Counterculture in the Catskills
The Catskill Mountains have become a haven for forward-thinking chefs, artisans and shop owners priced out of New York City. F&W’s M. Elizabeth Sheldon goes road-tripping.
As a native of New York’s Finger Lakes, I’ve been driving through the Catskills to reach New York City since I was a kid. The decrepit farmhouses and the tired towns, which had fallen on hard times in the ’70s, never seemed worth a stop. But over the past few years, the area has become a haven for artists, chefs and artisans looking for a beautiful, affordable alternative to New York City. The result is a network of hamlets, each harboring its own thriving creative scene. Phoenicia, for instance, is now home to a stylish motel designed by one of the cofounders of New York City clothing store Oak; there’s also a fantastic chrome diner serving silver-dollar pancakes in a modern dining room with touches of camping kitsch (look for the bait-and-tackle boxes near the counter). Farther north is the town of Andes, which compensates for lack of cell-phone service with a world-class antiques shop, an impressive hard cidery and a café that bakes perfect tarts filled with velvety, sweet pears. The time to go is now—here’s everything you need to know for the ultimate Catskills road trip.
WHERE TO EAT
This tin-ceilinged restaurant in Narrowsburg doubles as a town meeting place. The regulars sitting next to me are greeted with hugs by the otherwise-shy teenage waitress, so I copy their order. I am rewarded with a dish of smoky andouille mac and cheese and fantastic fried chicken. The meat is juicy and covered in a craggy copper-colored crust that’s too hot to touch when it lands in front of me, delivered by The Heron’s co-owner Marla Puccetti. Her partner, chef Paul Nanni, a Marcus Samuelsson protégé, pours us glasses of crisp Wayside Cider (pressed just north of Narrowsburg) and explains the learning curve the couple faced in opening the town’s only ambitiously local restaurant: “Our poultry farmers froze their fresh chicken because they weren’t sure they would be able to sell it in time. We convinced them that there is demand here, and now we get delicious chickens within hours of them being killed.” The Heron’s new downstairs music venue (serving Catskills Brewery IPA) is also a hub for a community that notices even the smallest changes. As I leave, I pass a sign pleading for the return of The Heron’s beloved bear toilet paper holder: "I was stolen Saturday night!" 40 Main St., Narrowsburg; theheronrestaurant.com.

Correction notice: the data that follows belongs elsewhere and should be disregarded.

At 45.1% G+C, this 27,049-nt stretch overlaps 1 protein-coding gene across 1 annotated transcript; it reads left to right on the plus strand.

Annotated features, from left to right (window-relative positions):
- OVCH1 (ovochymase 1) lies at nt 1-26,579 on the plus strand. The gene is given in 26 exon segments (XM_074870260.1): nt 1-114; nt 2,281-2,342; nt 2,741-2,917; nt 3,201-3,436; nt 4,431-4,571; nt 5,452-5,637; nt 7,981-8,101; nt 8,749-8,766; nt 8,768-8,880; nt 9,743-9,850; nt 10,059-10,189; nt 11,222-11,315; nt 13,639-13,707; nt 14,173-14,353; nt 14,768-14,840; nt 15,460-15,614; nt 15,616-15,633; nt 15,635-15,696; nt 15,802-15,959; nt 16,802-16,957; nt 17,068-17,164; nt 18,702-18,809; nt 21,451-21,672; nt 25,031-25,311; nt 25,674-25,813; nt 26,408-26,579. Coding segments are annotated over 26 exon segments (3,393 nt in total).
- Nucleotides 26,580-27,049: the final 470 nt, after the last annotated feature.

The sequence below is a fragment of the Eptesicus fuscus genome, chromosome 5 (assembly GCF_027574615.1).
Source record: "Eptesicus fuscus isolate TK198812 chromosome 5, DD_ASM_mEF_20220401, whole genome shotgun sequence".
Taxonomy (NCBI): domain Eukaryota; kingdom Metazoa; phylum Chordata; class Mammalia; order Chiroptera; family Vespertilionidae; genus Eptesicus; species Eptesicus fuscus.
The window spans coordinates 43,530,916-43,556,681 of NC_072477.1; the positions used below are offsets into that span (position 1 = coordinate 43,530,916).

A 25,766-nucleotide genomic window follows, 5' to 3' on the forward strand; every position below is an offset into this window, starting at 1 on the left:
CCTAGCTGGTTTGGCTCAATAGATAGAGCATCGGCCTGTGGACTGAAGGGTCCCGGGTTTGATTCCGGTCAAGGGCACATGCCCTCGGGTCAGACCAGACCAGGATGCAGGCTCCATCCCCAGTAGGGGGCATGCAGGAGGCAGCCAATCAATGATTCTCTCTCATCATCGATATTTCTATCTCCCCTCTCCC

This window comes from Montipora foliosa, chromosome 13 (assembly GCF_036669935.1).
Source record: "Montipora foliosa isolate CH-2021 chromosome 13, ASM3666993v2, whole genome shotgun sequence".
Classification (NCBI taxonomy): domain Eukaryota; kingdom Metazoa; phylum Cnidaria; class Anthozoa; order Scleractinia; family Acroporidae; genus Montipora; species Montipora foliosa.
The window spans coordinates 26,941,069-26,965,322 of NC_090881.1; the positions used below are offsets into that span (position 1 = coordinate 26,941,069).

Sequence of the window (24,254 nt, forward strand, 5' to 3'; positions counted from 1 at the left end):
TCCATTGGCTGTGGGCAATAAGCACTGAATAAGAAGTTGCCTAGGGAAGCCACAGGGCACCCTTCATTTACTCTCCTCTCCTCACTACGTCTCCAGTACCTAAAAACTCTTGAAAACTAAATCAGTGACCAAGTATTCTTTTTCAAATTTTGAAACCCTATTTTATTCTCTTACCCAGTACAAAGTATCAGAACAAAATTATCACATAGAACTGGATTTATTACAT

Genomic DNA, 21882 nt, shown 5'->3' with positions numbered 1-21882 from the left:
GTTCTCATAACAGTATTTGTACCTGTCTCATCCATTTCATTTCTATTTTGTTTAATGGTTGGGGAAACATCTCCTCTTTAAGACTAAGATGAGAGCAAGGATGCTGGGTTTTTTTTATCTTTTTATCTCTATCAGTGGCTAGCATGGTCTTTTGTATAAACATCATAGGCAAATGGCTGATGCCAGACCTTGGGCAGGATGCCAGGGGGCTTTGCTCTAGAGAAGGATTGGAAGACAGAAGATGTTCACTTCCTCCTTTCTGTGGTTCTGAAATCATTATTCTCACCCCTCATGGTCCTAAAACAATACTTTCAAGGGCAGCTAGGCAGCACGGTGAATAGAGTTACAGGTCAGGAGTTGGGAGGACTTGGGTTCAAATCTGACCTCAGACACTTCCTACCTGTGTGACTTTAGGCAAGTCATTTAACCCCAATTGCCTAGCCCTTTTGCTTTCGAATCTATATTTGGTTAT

BÀ & Me
Who knew the town of Callicoon could produce a bowl of rice noodles and lemongrass pork that holds its own against any I’ve tracked down in Manhattan? Nhi Mundy grew up working in her parents’ Vietnamese restaurant before becoming a design blogger. After moving upstate, she opened two small (and stylish) locations of her restaurant, a takeout spot in the Catskills and a dining room on the Pennsylvania border. 26 Upper Main St., Callicoon, NY; 1023 Main St., #2, Honesdale, PA; baandme.com.
This shingled retro diner is the ideal amalgamation of locavorism and ’50s nostalgia. The owner, a former Broadway set designer, sources nearly every ingredient from the Catskills: The trout stirred into my eggy breakfast skillet was smoked locally, and the menu lists a battery of milkshake options, like one made with Catskill Distilling’s bourbon. 5681 New York Rte. 28, Phoenicia; phoeniciadiner.com.
Two Old Tarts
At Scott Finley and John Schulman’s tucked-away café and bakery in Andes (turn left at the lending library to find it), guests grab seats in the dining room for savory plates like pesto flatbread pizzas. Or they make a beeline for the pastry counter, offering tender sour cream coffee cake, a twist on Key lime pie served in a buttery macadamia-nut crust and a creamy pear-and-almond tart; all are presented in a highly Pinterest-worthy display under an ancient American flag. 22 Lee Ln., Andes; twooldtarts.com.
5 More Stops
Brushland Eating House